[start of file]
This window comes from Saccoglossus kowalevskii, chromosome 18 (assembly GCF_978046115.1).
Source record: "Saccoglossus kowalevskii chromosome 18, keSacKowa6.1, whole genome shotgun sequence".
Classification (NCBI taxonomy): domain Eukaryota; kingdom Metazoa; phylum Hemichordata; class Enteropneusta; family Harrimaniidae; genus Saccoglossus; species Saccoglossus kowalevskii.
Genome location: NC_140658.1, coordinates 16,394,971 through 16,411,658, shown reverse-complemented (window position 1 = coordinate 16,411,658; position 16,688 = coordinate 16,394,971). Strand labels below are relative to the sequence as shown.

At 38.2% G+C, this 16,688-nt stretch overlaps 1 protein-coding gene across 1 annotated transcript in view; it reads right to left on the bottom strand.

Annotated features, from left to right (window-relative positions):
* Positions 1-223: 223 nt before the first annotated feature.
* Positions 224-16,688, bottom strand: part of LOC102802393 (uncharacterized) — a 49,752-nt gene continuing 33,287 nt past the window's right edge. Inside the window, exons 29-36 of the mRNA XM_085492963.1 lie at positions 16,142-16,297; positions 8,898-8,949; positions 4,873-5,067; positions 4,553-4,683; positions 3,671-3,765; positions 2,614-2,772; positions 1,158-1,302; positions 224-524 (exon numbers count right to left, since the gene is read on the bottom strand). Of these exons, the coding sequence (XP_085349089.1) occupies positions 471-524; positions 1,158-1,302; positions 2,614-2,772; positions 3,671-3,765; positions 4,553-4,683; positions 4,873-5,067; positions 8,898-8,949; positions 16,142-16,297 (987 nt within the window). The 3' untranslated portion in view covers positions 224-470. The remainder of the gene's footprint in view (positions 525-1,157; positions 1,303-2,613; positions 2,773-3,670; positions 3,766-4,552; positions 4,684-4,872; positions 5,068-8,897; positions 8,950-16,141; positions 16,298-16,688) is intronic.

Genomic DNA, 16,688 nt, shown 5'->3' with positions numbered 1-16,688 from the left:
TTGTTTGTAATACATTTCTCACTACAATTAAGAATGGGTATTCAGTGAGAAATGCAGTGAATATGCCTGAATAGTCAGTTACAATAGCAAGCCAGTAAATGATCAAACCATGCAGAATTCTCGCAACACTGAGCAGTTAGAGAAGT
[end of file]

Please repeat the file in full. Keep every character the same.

This window comes from Saccoglossus kowalevskii, chromosome 18 (assembly GCF_978046115.1).
Source record: "Saccoglossus kowalevskii chromosome 18, keSacKowa6.1, whole genome shotgun sequence".
Classification (NCBI taxonomy): domain Eukaryota; kingdom Metazoa; phylum Hemichordata; class Enteropneusta; family Harrimaniidae; genus Saccoglossus; species Saccoglossus kowalevskii.
Genome location: NC_140658.1, coordinates 16,394,971 through 16,411,658, shown reverse-complemented (window position 1 = coordinate 16,411,658; position 16,688 = coordinate 16,394,971). Strand labels below are relative to the sequence as shown.

At 38.2% G+C, this 16,688-nt stretch overlaps 1 protein-coding gene across 1 annotated transcript in view; it reads right to left on the bottom strand.

Annotated features, from left to right (window-relative positions):
* Positions 1-223: 223 nt before the first annotated feature.
* Positions 224-16,688, bottom strand: part of LOC102802393 (uncharacterized) — a 49,752-nt gene continuing 33,287 nt past the window's right edge. Inside the window, exons 29-36 of the mRNA XM_085492963.1 lie at positions 16,142-16,297; positions 8,898-8,949; positions 4,873-5,067; positions 4,553-4,683; positions 3,671-3,765; positions 2,614-2,772; positions 1,158-1,302; positions 224-524 (exon numbers count right to left, since the gene is read on the bottom strand). Of these exons, the coding sequence (XP_085349089.1) occupies positions 471-524; positions 1,158-1,302; positions 2,614-2,772; positions 3,671-3,765; positions 4,553-4,683; positions 4,873-5,067; positions 8,898-8,949; positions 16,142-16,297 (987 nt within the window). The 3' untranslated portion in view covers positions 224-470. The remainder of the gene's footprint in view (positions 525-1,157; positions 1,303-2,613; positions 2,773-3,670; positions 3,766-4,552; positions 4,684-4,872; positions 5,068-8,897; positions 8,950-16,141; positions 16,298-16,688) is intronic.

Genomic DNA, 16,688 nt, shown 5'->3' with positions numbered 1-16,688 from the left:
TTGTTTGTAATACATTTCTCACTACAATTAAGAATGGGTATTCAGTGAGAAATGCAGTGAATATGCCTGAATAGTCAGTTACAATAGCAAGCCAGTAAATGATCAAACCATGCAGAATTCTCGCAACACTGAGCAGTTAGAGAAGT